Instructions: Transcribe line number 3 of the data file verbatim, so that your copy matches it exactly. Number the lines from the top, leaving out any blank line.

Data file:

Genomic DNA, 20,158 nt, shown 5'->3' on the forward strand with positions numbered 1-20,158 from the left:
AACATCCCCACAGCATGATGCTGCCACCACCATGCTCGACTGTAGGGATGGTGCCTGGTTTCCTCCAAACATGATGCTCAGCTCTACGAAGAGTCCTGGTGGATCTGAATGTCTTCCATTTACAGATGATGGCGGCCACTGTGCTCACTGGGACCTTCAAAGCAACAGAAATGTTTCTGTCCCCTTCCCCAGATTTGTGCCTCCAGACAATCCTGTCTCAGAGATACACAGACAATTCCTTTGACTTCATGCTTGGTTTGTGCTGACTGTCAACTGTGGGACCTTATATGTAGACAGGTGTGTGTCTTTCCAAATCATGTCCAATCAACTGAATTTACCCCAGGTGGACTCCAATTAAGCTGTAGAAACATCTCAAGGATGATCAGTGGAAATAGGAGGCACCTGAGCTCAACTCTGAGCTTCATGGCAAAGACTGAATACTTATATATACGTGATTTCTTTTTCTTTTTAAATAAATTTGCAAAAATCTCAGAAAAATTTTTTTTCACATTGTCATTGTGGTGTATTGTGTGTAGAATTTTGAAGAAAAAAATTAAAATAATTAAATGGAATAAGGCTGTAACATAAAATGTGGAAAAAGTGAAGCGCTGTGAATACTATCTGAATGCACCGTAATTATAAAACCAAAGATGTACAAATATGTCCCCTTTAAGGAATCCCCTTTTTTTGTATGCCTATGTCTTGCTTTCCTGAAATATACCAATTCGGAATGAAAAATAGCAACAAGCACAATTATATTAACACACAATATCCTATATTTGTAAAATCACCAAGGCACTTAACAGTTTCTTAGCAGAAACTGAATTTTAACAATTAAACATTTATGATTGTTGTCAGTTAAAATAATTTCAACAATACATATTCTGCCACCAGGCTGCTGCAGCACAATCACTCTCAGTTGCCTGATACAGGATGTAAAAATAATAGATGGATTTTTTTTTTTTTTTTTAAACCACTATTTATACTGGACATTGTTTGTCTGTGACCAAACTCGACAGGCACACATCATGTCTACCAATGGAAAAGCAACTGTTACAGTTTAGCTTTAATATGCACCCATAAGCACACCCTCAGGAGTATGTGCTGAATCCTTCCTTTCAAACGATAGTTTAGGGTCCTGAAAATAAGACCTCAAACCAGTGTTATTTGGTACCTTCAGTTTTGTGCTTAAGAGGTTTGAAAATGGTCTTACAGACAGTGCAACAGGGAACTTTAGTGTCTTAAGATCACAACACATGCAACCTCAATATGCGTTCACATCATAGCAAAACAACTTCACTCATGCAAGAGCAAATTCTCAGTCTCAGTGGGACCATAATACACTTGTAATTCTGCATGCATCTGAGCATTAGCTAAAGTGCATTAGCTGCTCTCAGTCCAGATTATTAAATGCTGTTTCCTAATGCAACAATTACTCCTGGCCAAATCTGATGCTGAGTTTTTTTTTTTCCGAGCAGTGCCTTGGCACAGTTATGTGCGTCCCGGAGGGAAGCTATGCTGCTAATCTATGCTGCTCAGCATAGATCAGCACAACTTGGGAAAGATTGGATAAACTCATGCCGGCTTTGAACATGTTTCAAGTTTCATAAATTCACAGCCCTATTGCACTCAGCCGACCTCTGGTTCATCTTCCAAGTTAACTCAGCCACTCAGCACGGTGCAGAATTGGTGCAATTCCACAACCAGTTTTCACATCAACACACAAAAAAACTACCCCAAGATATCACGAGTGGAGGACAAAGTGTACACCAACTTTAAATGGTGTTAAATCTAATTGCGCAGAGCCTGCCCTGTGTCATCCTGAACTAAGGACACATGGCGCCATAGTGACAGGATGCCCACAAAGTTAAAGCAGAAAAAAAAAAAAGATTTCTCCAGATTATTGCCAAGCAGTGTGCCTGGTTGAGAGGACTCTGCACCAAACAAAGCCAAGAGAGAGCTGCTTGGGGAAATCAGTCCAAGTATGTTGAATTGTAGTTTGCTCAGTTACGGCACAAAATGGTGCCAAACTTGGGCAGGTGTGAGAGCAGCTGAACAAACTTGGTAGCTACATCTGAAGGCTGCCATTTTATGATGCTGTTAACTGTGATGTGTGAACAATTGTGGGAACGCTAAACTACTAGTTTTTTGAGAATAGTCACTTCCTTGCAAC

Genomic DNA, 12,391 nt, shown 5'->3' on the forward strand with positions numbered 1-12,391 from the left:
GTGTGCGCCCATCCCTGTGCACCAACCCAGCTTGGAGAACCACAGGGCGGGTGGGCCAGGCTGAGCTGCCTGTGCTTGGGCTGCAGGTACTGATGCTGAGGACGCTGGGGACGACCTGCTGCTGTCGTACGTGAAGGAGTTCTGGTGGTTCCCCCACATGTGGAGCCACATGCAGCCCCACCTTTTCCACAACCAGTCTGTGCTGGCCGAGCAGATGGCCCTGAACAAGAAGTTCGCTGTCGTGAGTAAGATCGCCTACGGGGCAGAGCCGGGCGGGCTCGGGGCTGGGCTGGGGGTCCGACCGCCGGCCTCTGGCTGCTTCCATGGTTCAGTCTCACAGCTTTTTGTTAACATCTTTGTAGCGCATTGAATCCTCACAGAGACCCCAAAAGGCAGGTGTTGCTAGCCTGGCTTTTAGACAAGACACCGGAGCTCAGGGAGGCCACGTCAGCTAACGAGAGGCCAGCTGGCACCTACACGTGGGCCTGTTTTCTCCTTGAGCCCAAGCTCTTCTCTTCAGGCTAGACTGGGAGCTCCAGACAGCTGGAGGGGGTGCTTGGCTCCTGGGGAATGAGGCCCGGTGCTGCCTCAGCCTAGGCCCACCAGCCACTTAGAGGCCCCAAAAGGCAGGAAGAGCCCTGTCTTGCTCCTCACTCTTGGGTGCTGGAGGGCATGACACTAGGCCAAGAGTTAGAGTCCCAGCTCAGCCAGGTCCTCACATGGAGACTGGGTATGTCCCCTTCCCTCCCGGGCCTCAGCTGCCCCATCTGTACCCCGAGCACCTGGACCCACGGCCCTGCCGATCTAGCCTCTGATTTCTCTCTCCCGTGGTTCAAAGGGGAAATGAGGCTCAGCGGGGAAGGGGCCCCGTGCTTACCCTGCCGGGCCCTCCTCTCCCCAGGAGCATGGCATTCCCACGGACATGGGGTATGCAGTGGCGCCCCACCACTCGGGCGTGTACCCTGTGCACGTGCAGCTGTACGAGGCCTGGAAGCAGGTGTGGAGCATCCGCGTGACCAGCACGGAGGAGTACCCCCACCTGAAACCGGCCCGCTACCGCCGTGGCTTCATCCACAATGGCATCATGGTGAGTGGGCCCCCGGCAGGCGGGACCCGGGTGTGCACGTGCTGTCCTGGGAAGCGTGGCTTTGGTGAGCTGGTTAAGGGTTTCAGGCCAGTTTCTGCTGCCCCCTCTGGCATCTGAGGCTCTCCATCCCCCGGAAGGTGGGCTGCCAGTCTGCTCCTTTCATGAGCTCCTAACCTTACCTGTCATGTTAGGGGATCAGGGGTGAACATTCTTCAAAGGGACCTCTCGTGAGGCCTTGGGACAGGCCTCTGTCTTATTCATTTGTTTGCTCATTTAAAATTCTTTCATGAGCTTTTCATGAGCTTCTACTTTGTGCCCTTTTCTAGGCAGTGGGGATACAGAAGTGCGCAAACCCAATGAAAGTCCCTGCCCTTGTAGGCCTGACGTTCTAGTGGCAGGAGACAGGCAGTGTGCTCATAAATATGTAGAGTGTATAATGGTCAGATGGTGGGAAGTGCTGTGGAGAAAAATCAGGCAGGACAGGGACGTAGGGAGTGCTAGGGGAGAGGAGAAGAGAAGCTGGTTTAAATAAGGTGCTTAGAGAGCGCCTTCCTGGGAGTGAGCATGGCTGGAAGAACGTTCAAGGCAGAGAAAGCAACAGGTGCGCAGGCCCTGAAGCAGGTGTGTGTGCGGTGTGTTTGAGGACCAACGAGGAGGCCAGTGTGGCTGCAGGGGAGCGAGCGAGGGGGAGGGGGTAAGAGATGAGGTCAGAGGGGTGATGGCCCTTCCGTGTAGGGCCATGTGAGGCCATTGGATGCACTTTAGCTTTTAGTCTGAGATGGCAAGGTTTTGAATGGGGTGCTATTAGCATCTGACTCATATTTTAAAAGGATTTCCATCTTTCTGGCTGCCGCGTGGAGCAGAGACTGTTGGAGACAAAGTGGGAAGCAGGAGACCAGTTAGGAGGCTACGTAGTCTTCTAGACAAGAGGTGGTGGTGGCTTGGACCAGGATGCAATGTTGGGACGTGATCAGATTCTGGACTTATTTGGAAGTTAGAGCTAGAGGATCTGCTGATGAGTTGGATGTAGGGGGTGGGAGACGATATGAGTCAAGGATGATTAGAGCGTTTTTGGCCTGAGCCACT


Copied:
Genomic DNA, 12,391 nt, shown 5'->3' on the forward strand with positions numbered 1-12,391 from the left: